• Mobile fist index (they want to understand user experience with mobile phones especially above the fold area)

Let us remember also that Google bot has evolved a lot now, it can crawl, parse and render pages with better understanding of the layout (e.g. what content is above the fold, what is visible to users on the first load and what is not), understanding user experience on websites is becoming a high priority for Google especially in the mobile era where it is difficult to create a good user experience considering the limited screen space available for developers. The other looming question is whether Google going to use the user experience data available for them as ranking factors in the future if they are not already using them, Google owns :

  • The most popular browser on the web (Chrome)
  • The most popular email service (GMAIL)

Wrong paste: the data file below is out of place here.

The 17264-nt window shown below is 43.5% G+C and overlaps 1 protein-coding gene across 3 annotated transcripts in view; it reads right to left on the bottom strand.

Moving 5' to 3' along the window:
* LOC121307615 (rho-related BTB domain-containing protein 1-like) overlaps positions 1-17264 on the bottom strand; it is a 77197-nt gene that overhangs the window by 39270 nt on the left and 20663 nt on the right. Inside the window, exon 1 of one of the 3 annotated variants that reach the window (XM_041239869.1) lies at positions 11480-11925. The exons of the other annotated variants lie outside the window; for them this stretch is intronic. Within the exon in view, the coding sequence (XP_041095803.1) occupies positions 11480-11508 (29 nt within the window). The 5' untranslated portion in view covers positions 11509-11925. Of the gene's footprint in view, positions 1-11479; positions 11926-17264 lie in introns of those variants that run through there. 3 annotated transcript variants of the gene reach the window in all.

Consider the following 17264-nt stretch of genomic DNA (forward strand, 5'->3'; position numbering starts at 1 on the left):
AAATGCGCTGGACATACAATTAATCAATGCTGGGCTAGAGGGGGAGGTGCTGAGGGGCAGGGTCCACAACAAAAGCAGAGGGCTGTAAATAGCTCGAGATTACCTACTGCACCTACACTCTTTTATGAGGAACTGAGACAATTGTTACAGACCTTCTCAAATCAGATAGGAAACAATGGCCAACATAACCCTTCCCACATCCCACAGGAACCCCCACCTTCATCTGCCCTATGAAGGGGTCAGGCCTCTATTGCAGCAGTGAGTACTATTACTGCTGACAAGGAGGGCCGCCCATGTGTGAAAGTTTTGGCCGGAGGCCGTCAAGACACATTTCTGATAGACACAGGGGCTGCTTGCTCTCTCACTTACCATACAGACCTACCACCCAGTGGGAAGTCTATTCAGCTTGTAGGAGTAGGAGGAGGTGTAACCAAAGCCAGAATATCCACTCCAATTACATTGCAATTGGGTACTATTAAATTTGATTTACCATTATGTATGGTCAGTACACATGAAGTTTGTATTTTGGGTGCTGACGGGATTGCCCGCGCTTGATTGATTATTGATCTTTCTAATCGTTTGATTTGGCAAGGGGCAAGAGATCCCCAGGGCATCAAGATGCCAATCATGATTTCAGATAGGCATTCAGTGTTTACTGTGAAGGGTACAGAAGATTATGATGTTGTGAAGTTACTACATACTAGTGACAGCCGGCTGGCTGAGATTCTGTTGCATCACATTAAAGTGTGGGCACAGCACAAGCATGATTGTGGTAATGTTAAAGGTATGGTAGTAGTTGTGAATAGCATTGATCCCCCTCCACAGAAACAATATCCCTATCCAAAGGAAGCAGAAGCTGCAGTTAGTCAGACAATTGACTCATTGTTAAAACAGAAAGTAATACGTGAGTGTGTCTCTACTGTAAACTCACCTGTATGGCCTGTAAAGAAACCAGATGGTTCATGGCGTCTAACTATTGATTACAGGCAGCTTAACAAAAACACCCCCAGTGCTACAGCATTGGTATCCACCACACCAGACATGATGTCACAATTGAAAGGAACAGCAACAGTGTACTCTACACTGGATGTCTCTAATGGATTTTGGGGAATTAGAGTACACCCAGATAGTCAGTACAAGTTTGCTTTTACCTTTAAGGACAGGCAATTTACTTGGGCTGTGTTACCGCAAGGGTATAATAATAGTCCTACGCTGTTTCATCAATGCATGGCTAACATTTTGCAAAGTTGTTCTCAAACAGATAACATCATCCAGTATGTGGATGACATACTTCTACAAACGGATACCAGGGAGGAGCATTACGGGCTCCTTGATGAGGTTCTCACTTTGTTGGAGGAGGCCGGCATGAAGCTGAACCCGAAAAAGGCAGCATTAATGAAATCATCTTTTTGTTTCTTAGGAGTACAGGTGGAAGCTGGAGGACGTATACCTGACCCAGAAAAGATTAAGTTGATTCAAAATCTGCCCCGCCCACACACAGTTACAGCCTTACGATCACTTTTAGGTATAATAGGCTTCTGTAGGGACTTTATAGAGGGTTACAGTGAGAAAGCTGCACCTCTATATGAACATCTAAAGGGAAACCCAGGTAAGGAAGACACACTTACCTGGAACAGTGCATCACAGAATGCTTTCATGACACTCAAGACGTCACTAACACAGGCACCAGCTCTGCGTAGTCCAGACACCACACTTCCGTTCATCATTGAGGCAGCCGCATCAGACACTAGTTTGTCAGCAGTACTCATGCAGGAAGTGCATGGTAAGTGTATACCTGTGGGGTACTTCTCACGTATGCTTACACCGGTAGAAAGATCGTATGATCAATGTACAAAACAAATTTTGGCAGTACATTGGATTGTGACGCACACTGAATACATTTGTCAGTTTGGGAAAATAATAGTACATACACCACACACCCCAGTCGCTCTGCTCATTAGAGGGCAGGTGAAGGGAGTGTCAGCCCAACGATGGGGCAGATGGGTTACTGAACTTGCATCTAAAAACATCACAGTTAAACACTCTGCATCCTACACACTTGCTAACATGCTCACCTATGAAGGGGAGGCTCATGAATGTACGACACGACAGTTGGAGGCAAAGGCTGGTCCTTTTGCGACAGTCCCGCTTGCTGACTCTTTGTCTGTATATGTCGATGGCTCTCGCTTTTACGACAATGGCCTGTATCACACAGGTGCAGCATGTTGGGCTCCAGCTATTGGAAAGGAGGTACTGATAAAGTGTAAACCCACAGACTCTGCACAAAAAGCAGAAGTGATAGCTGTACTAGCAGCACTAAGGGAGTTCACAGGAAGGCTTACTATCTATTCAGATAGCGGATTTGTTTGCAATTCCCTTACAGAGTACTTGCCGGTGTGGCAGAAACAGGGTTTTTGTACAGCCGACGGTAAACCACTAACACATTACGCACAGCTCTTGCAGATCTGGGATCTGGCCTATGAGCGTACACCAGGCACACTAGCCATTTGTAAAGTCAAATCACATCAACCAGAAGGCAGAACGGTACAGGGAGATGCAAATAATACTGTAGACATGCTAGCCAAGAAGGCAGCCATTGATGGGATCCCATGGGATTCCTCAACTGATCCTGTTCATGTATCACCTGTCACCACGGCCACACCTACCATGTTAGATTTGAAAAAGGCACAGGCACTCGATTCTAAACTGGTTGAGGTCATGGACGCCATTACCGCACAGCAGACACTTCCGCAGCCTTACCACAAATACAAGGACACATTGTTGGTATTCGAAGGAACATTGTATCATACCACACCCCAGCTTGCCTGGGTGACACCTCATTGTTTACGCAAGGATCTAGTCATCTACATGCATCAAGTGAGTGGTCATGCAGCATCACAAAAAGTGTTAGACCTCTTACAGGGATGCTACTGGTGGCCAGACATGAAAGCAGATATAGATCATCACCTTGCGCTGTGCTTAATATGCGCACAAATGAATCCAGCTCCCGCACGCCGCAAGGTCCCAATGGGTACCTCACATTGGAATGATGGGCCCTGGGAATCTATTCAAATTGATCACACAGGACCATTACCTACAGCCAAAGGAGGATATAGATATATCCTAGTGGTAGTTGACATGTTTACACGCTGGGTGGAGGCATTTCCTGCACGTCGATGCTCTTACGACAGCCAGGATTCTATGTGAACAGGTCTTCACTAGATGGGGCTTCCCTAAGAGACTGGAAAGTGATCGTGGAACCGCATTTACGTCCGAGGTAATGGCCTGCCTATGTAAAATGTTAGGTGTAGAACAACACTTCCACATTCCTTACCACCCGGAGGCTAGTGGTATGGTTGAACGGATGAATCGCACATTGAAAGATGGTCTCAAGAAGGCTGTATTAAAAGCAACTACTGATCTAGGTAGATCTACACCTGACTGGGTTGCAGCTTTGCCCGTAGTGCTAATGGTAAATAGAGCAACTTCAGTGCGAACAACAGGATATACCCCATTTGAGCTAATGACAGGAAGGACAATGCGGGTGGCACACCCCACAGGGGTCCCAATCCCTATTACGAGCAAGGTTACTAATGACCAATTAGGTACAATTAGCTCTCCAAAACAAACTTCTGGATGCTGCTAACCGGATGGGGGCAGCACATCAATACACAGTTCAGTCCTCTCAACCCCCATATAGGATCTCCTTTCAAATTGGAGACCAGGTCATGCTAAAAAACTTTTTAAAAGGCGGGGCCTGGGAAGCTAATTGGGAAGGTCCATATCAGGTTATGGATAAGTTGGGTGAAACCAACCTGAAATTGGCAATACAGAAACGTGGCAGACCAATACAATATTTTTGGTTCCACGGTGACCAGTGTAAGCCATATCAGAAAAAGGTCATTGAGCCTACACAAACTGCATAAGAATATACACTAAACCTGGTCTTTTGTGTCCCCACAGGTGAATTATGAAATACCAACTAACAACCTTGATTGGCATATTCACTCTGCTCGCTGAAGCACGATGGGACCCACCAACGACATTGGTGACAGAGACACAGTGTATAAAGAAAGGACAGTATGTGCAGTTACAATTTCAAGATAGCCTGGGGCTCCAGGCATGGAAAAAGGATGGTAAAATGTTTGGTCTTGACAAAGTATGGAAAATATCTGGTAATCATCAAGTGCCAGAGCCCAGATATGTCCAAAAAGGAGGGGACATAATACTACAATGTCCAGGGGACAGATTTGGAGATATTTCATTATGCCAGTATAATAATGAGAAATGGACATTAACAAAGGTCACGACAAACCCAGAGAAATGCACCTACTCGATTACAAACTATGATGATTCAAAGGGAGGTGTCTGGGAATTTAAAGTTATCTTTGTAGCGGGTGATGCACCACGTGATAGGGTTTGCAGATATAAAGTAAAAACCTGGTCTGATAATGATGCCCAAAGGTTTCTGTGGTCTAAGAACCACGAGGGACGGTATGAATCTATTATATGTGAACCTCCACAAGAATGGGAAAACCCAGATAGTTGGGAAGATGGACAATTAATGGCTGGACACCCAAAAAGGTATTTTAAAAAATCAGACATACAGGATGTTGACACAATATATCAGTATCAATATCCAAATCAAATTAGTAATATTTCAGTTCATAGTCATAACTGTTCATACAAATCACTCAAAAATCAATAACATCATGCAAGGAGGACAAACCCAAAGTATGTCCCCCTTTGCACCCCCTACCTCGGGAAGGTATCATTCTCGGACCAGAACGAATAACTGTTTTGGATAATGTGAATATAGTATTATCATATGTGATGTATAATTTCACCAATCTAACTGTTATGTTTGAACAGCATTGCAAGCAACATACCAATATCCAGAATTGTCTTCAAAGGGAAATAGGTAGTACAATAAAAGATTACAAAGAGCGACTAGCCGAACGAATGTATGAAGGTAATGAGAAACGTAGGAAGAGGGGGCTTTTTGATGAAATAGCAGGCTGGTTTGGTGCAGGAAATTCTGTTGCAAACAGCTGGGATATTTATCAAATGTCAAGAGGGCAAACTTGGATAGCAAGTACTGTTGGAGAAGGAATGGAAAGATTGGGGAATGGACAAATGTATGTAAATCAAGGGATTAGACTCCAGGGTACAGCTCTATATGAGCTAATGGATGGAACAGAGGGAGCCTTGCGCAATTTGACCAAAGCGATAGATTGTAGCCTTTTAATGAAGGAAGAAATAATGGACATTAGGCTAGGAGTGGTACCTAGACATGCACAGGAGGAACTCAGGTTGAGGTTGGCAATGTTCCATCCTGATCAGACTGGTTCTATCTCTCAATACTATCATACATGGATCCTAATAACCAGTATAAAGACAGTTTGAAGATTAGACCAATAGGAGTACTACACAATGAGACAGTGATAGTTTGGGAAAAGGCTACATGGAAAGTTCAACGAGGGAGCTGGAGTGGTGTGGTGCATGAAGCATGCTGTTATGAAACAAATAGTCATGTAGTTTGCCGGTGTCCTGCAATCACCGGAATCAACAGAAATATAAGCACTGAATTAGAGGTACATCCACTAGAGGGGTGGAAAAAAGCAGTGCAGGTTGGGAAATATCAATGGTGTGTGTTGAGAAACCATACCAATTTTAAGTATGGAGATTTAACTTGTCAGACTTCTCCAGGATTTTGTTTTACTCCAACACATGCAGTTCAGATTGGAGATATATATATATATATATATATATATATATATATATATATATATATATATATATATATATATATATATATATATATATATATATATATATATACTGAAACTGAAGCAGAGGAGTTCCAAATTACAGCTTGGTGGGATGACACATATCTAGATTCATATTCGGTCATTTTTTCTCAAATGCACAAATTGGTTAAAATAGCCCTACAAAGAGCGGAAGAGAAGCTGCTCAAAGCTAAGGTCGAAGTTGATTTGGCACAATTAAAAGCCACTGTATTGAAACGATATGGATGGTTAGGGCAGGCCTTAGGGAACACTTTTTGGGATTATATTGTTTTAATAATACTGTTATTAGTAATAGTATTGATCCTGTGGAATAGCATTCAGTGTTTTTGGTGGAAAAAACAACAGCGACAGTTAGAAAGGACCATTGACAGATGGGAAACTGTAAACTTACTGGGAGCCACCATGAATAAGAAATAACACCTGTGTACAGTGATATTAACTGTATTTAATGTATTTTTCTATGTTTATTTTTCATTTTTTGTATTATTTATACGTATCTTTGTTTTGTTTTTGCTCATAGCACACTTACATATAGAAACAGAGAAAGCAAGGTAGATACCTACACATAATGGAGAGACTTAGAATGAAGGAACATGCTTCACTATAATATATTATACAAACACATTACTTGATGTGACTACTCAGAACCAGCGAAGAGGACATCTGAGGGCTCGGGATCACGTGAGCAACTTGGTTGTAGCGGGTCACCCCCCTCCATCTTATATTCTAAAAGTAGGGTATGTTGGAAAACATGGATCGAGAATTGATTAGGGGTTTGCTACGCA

• Cookies on almost every website on the web (Via Google Analytics, YouTube and more)

They can go beyond link profile and on-page SEO analysis to find quality websites, there are too many user experience signals available for Google now that they can use as ranking factors.

To make it clear here I am not asking you to be a UX expert, you just need to gain enough knowledge to cover the basics. There are four types of UX optimization that you can do and they have different level of difficulties and time requirements, I will walk you through all of them one by one and you can choose what to apply for each project depending on the needs and the available budget:

  • Web design standards and convention of the web
  • Experimental (using A-B tests and multivariate testing)
  • Data driven
  • User feedback driven